1911 Encyclopædia Britannica/Dione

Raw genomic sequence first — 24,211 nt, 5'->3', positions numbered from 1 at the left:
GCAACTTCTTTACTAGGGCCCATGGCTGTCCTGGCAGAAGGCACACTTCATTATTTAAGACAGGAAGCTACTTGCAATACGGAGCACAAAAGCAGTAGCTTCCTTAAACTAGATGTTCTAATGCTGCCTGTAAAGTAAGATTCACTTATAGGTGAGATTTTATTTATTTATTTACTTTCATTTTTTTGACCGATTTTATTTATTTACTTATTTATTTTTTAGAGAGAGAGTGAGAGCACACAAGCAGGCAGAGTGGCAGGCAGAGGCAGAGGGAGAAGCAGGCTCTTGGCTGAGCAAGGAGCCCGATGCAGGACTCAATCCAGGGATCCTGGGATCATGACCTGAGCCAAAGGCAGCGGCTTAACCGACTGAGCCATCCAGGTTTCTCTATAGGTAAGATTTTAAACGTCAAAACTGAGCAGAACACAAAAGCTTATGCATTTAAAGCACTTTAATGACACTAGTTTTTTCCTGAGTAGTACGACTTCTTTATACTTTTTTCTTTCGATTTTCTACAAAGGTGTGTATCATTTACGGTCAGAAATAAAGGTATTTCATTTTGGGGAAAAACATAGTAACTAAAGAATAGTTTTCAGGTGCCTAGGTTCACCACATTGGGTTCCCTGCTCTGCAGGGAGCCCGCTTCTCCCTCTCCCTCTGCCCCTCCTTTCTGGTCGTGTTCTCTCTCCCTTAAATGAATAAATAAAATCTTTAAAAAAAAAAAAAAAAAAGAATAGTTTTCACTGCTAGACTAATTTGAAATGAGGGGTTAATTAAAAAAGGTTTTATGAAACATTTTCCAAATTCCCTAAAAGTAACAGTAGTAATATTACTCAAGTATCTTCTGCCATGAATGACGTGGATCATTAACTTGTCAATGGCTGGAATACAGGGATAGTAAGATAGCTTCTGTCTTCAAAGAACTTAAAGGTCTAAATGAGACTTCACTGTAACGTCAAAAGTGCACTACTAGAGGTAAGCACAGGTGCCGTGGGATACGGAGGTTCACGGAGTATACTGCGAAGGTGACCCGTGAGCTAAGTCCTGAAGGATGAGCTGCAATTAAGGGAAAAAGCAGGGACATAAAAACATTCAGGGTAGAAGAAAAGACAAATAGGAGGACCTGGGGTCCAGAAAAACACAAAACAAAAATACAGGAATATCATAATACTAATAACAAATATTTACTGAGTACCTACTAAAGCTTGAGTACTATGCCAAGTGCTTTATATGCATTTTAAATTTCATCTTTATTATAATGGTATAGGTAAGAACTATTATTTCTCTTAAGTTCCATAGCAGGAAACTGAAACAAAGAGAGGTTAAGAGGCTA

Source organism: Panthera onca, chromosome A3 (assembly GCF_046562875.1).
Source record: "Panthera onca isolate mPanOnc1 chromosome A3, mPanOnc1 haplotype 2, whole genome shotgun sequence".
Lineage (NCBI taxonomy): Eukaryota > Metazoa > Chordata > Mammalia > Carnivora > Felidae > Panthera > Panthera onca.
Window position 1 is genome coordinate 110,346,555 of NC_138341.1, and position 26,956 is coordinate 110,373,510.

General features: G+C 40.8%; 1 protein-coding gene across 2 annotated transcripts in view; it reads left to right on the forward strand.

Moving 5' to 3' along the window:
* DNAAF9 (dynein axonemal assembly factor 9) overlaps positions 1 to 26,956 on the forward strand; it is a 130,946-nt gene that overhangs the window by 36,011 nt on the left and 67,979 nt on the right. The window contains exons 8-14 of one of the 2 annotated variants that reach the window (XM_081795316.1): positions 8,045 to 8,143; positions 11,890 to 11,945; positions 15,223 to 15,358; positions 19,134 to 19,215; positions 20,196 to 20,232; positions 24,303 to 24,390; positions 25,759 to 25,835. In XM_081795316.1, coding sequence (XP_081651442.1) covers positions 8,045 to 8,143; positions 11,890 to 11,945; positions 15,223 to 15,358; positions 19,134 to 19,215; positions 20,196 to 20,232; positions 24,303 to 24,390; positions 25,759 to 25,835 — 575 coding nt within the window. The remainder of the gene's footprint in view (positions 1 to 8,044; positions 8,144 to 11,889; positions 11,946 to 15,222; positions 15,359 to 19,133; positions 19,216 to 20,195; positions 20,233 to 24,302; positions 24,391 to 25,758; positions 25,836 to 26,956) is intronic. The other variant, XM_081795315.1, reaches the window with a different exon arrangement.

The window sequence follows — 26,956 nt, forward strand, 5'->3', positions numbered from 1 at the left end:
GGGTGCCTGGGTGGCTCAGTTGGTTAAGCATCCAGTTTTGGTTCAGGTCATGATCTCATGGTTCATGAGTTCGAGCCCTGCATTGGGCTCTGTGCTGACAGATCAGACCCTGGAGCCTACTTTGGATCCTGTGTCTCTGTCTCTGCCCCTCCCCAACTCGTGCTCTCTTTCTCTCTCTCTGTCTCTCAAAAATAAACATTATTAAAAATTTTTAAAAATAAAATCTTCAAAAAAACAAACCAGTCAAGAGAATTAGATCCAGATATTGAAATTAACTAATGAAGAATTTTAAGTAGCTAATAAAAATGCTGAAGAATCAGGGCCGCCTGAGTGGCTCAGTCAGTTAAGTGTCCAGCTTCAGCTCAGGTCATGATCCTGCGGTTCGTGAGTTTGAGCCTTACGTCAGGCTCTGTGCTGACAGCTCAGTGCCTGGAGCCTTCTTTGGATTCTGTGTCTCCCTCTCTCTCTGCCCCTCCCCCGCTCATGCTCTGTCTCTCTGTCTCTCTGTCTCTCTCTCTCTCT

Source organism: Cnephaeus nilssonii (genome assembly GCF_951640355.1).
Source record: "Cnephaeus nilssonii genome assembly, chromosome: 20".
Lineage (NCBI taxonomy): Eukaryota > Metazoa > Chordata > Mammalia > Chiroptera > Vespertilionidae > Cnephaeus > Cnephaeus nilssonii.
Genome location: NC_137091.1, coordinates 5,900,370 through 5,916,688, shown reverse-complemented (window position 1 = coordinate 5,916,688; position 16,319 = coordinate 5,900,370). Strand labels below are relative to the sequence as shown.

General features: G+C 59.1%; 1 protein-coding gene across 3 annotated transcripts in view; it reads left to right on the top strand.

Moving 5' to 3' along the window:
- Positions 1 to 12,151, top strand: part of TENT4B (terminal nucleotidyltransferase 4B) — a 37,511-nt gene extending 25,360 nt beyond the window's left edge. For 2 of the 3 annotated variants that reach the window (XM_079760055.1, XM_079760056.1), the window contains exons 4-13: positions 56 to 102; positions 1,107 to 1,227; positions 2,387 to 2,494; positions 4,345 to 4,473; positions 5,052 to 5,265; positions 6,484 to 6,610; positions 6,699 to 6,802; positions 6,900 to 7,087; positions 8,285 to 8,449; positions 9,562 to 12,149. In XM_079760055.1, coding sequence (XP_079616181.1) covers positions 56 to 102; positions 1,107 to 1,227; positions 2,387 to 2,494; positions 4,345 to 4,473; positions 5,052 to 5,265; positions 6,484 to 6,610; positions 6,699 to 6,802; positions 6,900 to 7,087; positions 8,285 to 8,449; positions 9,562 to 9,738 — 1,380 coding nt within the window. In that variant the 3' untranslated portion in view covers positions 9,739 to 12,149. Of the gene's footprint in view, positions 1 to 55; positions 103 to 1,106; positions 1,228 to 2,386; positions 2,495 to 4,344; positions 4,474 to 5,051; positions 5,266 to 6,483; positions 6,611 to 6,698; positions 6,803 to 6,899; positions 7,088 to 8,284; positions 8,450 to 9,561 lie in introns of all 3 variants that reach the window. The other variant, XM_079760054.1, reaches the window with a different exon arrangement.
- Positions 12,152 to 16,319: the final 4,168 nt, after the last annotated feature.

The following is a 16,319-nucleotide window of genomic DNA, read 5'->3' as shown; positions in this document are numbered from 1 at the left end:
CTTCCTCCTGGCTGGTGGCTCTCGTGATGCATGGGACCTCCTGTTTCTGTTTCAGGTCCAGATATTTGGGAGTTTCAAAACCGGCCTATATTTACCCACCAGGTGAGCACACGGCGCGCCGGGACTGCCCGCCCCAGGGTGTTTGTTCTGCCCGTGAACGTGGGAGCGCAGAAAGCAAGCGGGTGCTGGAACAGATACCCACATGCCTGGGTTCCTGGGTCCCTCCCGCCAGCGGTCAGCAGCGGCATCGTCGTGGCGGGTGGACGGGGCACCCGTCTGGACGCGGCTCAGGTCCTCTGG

DIONE, in the earliest Greek mythology, the wife of Zeus. As such she is associated with Zeus Naïus (the god of fertilizing moisture) at Dodona (Strabo vii. p. 329), by whose side she sits, adorned with a bridal veil and garland and holding a sceptre. As the oracle declined in importance, her place as the wife of Zeus was taken by Hera. It is probable that in very early times the cult of Dione existed in Athens, where she had an altar before the Erechtheum. After her admission to the general religious system of the Greeks, Dione was variously described. In the Iliad (v. 370) she is the mother by Zeus of Aphrodite, who is herself in later times called Dione (the epithet Dionaeus was given to Julius Caesar as claiming descent from Venus). In Hesiod (Theog. 353) she is one of the daughters of Oceanus; in Pherecydes (ap. schol. Iliad, xviii. 486), one of the nymphs of Dodona, the nurses of Dionysus; in Euripides (frag. 177), the mother of Dionysus; in Hyginus (fab. 9. 82), the daughter of Atlas, wife of Tantalus and mother of Pelops and Niobe. Others make her a Titanid, the daughter of Uranus and Gaea (Apollodorus i. 1). Speaking generally, Dione may be regarded as the female embodiment of the attributes of Zeus, to whose name her own is related as Juno (= Jovino) to Jupiter.